Ogletree had a disappointing season last year when he was inconsistent, at best, in both the run and the pass. Despite having 5 interceptions last year, he was graded as the 8th worst player in coverage at his position by PFF. He missed 20 tackles in 2017 and close to the same number in 2018, which is why PFF ranks him as one of the least effective tacklers in the league.

Alec Ogletree came into the league with a lot of hype; some even considered him a future All-Pro type talent. He obviously hasn’t came close to that hype, but he provides the Giants with a reliable starter who doesn’t bust the salary cap.

Everyone can ignore this (and more to follow). I just needed a place to publish some GIFs that I want to embed elsewhere.

Posted by Bill Horgan on Friday, July 5, 2019

Ogletree is covering Lamar Miller on this wheel route. The linebacker gets a lot of criticism for his inconsistent play in covering RBs and TEs, but here he does a nice job at sticking with Miller and comes up with the interception.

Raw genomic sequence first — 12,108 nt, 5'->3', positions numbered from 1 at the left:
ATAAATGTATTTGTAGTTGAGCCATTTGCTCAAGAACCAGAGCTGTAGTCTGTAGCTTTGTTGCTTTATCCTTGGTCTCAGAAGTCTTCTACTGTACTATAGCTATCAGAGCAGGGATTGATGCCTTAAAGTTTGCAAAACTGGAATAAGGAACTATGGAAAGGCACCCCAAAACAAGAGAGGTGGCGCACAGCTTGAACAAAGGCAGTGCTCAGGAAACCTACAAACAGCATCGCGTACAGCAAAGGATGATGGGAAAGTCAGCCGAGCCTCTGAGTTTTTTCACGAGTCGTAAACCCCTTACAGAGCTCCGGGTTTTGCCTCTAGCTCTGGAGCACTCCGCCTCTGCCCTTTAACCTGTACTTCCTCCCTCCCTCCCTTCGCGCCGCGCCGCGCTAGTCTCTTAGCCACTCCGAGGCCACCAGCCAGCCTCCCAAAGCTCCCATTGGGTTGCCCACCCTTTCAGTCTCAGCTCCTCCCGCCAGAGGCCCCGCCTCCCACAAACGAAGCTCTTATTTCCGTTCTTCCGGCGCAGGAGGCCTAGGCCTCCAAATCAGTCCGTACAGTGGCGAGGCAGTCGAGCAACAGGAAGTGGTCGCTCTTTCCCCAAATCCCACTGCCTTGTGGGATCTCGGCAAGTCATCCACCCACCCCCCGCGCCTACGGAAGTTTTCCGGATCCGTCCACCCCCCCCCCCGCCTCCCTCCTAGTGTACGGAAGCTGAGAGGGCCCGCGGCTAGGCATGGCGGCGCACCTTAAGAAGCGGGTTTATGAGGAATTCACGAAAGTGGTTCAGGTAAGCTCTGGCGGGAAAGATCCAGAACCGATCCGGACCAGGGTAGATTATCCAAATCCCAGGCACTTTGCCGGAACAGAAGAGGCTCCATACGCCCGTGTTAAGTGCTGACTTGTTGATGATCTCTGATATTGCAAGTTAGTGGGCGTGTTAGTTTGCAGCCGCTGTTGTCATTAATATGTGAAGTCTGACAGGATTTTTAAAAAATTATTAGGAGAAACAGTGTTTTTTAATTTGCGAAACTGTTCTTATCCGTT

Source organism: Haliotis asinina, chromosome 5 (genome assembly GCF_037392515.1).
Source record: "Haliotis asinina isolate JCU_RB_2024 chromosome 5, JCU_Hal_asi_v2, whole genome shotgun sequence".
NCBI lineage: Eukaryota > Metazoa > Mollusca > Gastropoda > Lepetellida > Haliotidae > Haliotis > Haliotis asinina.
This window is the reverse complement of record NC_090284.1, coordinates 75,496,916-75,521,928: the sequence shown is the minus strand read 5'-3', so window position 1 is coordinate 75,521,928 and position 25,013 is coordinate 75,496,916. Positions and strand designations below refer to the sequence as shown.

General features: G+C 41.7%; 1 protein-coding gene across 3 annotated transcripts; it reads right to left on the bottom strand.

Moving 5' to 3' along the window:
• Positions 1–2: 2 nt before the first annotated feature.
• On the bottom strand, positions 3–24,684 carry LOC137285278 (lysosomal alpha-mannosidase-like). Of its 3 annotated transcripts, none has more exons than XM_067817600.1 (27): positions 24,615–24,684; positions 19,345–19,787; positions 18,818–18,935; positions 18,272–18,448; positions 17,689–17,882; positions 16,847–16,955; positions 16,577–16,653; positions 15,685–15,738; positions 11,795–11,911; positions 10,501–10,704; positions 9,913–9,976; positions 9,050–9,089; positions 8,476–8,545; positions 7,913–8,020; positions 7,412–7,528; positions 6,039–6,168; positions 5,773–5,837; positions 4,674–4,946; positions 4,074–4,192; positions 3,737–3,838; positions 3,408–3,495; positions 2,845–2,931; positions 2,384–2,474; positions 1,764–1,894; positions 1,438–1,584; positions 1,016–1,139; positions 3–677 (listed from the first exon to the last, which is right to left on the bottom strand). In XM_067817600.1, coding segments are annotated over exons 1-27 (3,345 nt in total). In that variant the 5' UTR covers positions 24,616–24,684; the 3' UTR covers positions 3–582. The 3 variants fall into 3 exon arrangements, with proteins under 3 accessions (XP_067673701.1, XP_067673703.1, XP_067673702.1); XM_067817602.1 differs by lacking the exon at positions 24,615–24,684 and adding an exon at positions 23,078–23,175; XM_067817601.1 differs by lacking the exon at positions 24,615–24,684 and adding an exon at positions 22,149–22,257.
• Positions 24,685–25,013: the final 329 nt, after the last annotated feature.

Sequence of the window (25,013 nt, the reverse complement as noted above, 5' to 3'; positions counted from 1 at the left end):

ignore this

Posted by Bill Horgan on Friday, July 5, 2019

On this play Ogletree does a great job at extending his arms to keep Lewan off of his body, and then tosses him away to get into the backfield to make the tackle for loss.


Janoris Jenkins, New York Giants

Janoris Jenkins (Giants #20) is a natural cover corner with the speed, fluidity, and instincts to stick to most WRs like glue and lock them down in the passing game. He was projected by some to be a top-15 pick in the 2012 NFL draft, but fell into the 2nd round due to character concerns (multiple run-ins with the law) and concerns about his size and physicality (Jenkins measured 5’10” and 193 lbs at the combine). Although drafted by the Rams, Jenkins was allowed to hit free agency and was signed by the Giants to be one of the NFL’s highest-paid CBs in 2016.